Beyond the GOP State Assembly in Colorado Springs





By Valerie Maez


As a participant in the Republican State Assembly in Colorado Springs last week, I can tell you it was an experience that was inspiring. Yes, there were competing agendas from the candidates and their staff, all vying for a delegate’s attention. It took me over an hour to delete all the texts exhorting me to attend their functions and to beware of the treacherous nature of all the other candidates. That was not the inspiring part.

The inspiring part was watching the earnest intentions of first time delegates to a State convention. There was an overwhelming conviction in the air, these individuals had chosen to spend time and money to come and make a difference. The majority of delegates attending the Assembly were first time participants. Conversations abounded about how to right the ship of state that everyone felt was on the verge of collapse. Who would be the best to secure our rights for not just the next generation, but generations beyond. I did not hear a single conversation that was centered about the current voting population. Only about the future.

The mainstream media is reporting that election deniers seized control of the Assembly and elevated the likes of Ron Hanks and Lauren Boebert. They maintain that since the 2020 election was certified, anyone who questions those results is an election denier. I say that if you close your mind and your ears to questions, on any given subject, you become a lap dog. No, thanks! I choose to ask questions, not because I want conflict, or that I am advocating for any one particular thing. A Republic, like ours, if it is to survive, needs critical thinking skills of all who cast ballots. Political parties can and do play a critical role in our society. Due to the rise of unaffiliated voters in the political party Primary election process, that process is becoming problematic. Essentially these voters have the choice of determining a candidate for a political party that does not reflect the wishes of the registered voters of that party. It sort of is like voting for a prom king or queen by people who don’t attend the school you do. I can understand why some conscientious voters chose to be unaffiliated, due to frustrations with political hacks who undermine the stated principles of our political parties for personal agendas and have run roughshod for far too long. As I have articulated previously, not all Republicans are the same. The idealism that was prevalent at the GOP State Assembly in Colorado Springs was, for the most part, from seasoned voters. They have seen the betrayals, they have seen the machinations of corrupt politicians, and they are standing up.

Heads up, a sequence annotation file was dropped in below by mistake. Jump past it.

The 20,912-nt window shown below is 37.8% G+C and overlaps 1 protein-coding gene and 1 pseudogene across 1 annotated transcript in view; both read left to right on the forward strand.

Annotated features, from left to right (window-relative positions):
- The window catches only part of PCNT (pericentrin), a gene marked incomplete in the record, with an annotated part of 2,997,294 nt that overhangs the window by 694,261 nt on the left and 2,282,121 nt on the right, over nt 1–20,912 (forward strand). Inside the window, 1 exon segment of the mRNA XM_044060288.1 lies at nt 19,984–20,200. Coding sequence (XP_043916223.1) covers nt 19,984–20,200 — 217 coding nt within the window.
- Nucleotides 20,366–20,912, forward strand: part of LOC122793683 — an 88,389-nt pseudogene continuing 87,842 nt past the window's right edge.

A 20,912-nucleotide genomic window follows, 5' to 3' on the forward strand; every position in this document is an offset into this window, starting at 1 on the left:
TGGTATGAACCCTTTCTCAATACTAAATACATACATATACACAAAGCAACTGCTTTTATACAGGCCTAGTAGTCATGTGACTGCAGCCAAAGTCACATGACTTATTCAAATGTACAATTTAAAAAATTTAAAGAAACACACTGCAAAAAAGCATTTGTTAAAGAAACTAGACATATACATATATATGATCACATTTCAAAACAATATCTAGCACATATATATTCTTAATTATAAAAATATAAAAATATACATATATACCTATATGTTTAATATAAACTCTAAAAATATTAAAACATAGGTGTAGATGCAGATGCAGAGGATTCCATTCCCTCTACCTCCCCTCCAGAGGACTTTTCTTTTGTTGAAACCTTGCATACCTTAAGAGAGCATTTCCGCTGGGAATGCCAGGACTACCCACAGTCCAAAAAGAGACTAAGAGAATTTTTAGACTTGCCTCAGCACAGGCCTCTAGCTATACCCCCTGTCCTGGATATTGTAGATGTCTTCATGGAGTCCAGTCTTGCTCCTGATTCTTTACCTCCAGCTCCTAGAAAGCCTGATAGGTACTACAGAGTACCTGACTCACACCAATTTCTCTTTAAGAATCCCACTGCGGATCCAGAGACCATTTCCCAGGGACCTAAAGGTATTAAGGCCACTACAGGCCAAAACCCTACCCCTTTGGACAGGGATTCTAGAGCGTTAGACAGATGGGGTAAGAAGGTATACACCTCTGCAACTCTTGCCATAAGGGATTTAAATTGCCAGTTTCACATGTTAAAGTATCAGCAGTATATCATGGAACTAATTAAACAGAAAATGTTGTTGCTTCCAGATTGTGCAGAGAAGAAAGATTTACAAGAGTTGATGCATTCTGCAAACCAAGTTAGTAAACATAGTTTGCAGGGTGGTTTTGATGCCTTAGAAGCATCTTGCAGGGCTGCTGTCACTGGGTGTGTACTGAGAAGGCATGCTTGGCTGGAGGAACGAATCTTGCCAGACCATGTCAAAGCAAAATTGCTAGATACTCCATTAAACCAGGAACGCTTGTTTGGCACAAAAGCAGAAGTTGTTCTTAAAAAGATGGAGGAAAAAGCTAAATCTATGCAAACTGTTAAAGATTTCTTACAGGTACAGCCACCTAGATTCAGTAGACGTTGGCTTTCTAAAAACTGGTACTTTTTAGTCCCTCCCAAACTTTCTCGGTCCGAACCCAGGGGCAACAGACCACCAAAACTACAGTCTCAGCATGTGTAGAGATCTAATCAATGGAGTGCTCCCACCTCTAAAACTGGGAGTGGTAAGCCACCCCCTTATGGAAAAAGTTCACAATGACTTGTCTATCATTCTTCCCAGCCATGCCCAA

This is a very good thing. For the Republican Party and our Country.

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